How to avoid it: Feed that meter and pay all your parking tickets on time.

How to fix it: If your unpaid tickets have already gone to collections, you’ll have to deal with the agency in question to resolve the issue. Because collection agencies buy debt for pennies on the dollar, you can usually negotiate a lower price to mark the collection as paid. However, this doesn’t mean the information will come off your credit report — it can stay there for up to seven years.

In some cases, offering to pay a bill in full can prompt the agency to remove the debt from your credit report. If you want to go this route, draft a goodwill letter requesting that the lender remove the negative information.

18. You Have Overdue Library Fines

Believe it or not, a $5 library fine can have a negative impact on your financial health. While many libraries overlook these small fees, some cash-strapped institutions send overdue book fines to collections.

How to avoid it: Many libraries offer e-book rentals straight from their websites. With e-books, you won’t have to worry about turning books in on time. If you still prefer to check out traditional books, set a reminder on your phone so you know when it’s time to return your loaners.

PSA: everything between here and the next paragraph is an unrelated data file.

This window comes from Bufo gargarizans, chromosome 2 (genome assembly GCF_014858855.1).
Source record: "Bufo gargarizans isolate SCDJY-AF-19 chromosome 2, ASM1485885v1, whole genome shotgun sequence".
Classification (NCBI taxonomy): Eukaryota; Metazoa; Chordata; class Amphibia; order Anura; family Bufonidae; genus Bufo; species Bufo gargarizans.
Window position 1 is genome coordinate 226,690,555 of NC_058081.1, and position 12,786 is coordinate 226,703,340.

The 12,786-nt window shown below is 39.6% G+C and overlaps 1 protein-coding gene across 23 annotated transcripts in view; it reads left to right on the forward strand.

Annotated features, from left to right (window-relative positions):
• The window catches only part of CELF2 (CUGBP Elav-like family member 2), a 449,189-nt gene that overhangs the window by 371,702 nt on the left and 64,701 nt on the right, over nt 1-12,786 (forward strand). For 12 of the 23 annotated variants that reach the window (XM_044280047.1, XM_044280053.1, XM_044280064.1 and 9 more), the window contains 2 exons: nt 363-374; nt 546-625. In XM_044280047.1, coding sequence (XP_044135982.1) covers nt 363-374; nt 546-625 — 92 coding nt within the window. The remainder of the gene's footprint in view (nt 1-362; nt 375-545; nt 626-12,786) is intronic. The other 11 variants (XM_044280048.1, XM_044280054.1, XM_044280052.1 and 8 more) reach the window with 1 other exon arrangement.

How to fix it: If your library fines go to a collection agency, they might show up on your credit report. Your best bet to fix this credit mistake is to pay the collection agency and send a letter to the library begging forgiveness and asking it to remove the item from your credit report.

19. You Have Court Judgments

Judgments are issues of public record that show up on your credit report and that can lower your overall score. Unfortunately, these debts can be tough to resolve.

How to avoid it: Of course, the best way to avoid court judgments is to pay bills on time. If the debt was settled long ago but is still on your credit report, consider contacting the court in question to confirm that it has updated the records.